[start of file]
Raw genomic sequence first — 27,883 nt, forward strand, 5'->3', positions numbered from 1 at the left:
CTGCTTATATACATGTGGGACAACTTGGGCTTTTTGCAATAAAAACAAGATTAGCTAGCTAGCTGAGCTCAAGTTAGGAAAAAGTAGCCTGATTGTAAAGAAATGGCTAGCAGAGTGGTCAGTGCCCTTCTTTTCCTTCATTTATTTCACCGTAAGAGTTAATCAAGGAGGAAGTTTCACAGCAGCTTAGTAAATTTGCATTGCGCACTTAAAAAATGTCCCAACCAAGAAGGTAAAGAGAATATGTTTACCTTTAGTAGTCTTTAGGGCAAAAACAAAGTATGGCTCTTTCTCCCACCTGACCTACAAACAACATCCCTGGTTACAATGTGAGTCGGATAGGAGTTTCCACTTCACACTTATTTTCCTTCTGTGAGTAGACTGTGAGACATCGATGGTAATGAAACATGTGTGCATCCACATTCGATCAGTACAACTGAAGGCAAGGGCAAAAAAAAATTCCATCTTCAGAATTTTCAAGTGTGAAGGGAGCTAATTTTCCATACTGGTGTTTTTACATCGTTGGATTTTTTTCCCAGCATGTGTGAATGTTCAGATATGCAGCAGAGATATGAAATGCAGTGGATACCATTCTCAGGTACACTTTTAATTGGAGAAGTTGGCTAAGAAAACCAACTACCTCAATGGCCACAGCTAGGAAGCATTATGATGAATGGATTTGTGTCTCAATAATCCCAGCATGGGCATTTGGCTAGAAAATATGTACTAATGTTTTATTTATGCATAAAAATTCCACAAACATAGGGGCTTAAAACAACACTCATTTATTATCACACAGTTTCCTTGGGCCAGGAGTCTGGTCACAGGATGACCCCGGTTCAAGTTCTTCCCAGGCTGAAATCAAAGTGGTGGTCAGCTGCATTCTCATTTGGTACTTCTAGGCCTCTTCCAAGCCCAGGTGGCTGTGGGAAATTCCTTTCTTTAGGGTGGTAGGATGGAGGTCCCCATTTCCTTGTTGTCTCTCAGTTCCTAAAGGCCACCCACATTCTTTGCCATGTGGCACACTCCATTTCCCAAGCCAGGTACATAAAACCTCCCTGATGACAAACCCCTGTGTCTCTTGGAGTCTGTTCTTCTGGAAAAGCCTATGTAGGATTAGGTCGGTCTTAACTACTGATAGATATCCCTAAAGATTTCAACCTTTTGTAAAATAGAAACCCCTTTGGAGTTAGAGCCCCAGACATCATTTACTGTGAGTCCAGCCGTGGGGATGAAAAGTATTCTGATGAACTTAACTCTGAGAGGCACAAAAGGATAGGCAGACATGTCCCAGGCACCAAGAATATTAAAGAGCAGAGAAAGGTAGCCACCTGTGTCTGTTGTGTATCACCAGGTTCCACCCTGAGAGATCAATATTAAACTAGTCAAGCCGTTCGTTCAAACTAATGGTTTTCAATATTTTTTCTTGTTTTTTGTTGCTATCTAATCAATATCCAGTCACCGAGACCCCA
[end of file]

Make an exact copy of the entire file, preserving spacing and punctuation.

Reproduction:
Raw genomic sequence first — 27,883 nt, forward strand, 5'->3', positions numbered from 1 at the left:
CTGCTTATATACATGTGGGACAACTTGGGCTTTTTGCAATAAAAACAAGATTAGCTAGCTAGCTGAGCTCAAGTTAGGAAAAAGTAGCCTGATTGTAAAGAAATGGCTAGCAGAGTGGTCAGTGCCCTTCTTTTCCTTCATTTATTTCACCGTAAGAGTTAATCAAGGAGGAAGTTTCACAGCAGCTTAGTAAATTTGCATTGCGCACTTAAAAAATGTCCCAACCAAGAAGGTAAAGAGAATATGTTTACCTTTAGTAGTCTTTAGGGCAAAAACAAAGTATGGCTCTTTCTCCCACCTGACCTACAAACAACATCCCTGGTTACAATGTGAGTCGGATAGGAGTTTCCACTTCACACTTATTTTCCTTCTGTGAGTAGACTGTGAGACATCGATGGTAATGAAACATGTGTGCATCCACATTCGATCAGTACAACTGAAGGCAAGGGCAAAAAAAAATTCCATCTTCAGAATTTTCAAGTGTGAAGGGAGCTAATTTTCCATACTGGTGTTTTTACATCGTTGGATTTTTTTCCCAGCATGTGTGAATGTTCAGATATGCAGCAGAGATATGAAATGCAGTGGATACCATTCTCAGGTACACTTTTAATTGGAGAAGTTGGCTAAGAAAACCAACTACCTCAATGGCCACAGCTAGGAAGCATTATGATGAATGGATTTGTGTCTCAATAATCCCAGCATGGGCATTTGGCTAGAAAATATGTACTAATGTTTTATTTATGCATAAAAATTCCACAAACATAGGGGCTTAAAACAACACTCATTTATTATCACACAGTTTCCTTGGGCCAGGAGTCTGGTCACAGGATGACCCCGGTTCAAGTTCTTCCCAGGCTGAAATCAAAGTGGTGGTCAGCTGCATTCTCATTTGGTACTTCTAGGCCTCTTCCAAGCCCAGGTGGCTGTGGGAAATTCCTTTCTTTAGGGTGGTAGGATGGAGGTCCCCATTTCCTTGTTGTCTCTCAGTTCCTAAAGGCCACCCACATTCTTTGCCATGTGGCACACTCCATTTCCCAAGCCAGGTACATAAAACCTCCCTGATGACAAACCCCTGTGTCTCTTGGAGTCTGTTCTTCTGGAAAAGCCTATGTAGGATTAGGTCGGTCTTAACTACTGATAGATATCCCTAAAGATTTCAACCTTTTGTAAAATAGAAACCCCTTTGGAGTTAGAGCCCCAGACATCATTTACTGTGAGTCCAGCCGTGGGGATGAAAAGTATTCTGATGAACTTAACTCTGAGAGGCACAAAAGGATAGGCAGACATGTCCCAGGCACCAAGAATATTAAAGAGCAGAGAAAGGTAGCCACCTGTGTCTGTTGTGTATCACCAGGTTCCACCCTGAGAGATCAATATTAAACTAGTCAAGCCGTTCGTTCAAACTAATGGTTTTCAATATTTTTTCTTGTTTTTTGTTGCTATCTAATCAATATCCAGTCACCGAGACCCCA